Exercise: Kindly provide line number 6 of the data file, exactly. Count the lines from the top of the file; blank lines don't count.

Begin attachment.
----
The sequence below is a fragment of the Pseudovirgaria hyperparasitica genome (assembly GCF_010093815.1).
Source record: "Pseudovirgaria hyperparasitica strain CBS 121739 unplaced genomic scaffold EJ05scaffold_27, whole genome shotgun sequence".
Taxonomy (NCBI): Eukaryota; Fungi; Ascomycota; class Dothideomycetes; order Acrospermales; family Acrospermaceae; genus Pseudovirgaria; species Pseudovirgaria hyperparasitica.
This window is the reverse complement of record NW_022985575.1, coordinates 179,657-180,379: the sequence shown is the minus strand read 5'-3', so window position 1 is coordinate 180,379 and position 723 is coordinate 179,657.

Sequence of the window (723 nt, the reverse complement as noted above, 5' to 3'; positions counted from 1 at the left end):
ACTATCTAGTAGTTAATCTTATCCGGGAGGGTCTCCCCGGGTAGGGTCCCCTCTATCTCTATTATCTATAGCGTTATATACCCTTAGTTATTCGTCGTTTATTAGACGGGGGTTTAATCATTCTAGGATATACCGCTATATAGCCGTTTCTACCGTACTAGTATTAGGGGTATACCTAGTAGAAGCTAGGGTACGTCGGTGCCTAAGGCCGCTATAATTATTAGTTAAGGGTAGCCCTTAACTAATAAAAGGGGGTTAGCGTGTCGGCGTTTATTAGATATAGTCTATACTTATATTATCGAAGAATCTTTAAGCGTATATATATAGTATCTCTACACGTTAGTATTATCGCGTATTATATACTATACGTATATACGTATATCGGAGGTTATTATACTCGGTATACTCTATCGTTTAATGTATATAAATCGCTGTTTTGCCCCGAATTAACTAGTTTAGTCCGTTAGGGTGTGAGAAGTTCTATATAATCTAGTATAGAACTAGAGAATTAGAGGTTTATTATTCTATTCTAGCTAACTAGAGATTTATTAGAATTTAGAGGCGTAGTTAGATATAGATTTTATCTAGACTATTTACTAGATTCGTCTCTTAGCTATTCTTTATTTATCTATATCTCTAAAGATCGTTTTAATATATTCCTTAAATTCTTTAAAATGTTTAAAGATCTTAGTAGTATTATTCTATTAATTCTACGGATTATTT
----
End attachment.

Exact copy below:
ACTATCTAGTAGTTAATCTTATCCGGGAGGGTCTCCCCGGGTAGGGTCCCCTCTATCTCTATTATCTATAGCGTTATATACCCTTAGTTATTCGTCGTTTATTAGACGGGGGTTTAATCATTCTAGGATATACCGCTATATAGCCGTTTCTACCGTACTAGTATTAGGGGTATACCTAGTAGAAGCTAGGGTACGTCGGTGCCTAAGGCCGCTATAATTATTAGTTAAGGGTAGCCCTTAACTAATAAAAGGGGGTTAGCGTGTCGGCGTTTATTAGATATAGTCTATACTTATATTATCGAAGAATCTTTAAGCGTATATATATAGTATCTCTACACGTTAGTATTATCGCGTATTATATACTATACGTATATACGTATATCGGAGGTTATTATACTCGGTATACTCTATCGTTTAATGTATATAAATCGCTGTTTTGCCCCGAATTAACTAGTTTAGTCCGTTAGGGTGTGAGAAGTTCTATATAATCTAGTATAGAACTAGAGAATTAGAGGTTTATTATTCTATTCTAGCTAACTAGAGATTTATTAGAATTTAGAGGCGTAGTTAGATATAGATTTTATCTAGACTATTTACTAGATTCGTCTCTTAGCTATTCTTTATTTATCTATATCTCTAAAGATCGTTTTAATATATTCCTTAAATTCTTTAAAATGTTTAAAGATCTTAGTAGTATTATTCTATTAATTCTACGGATTATTT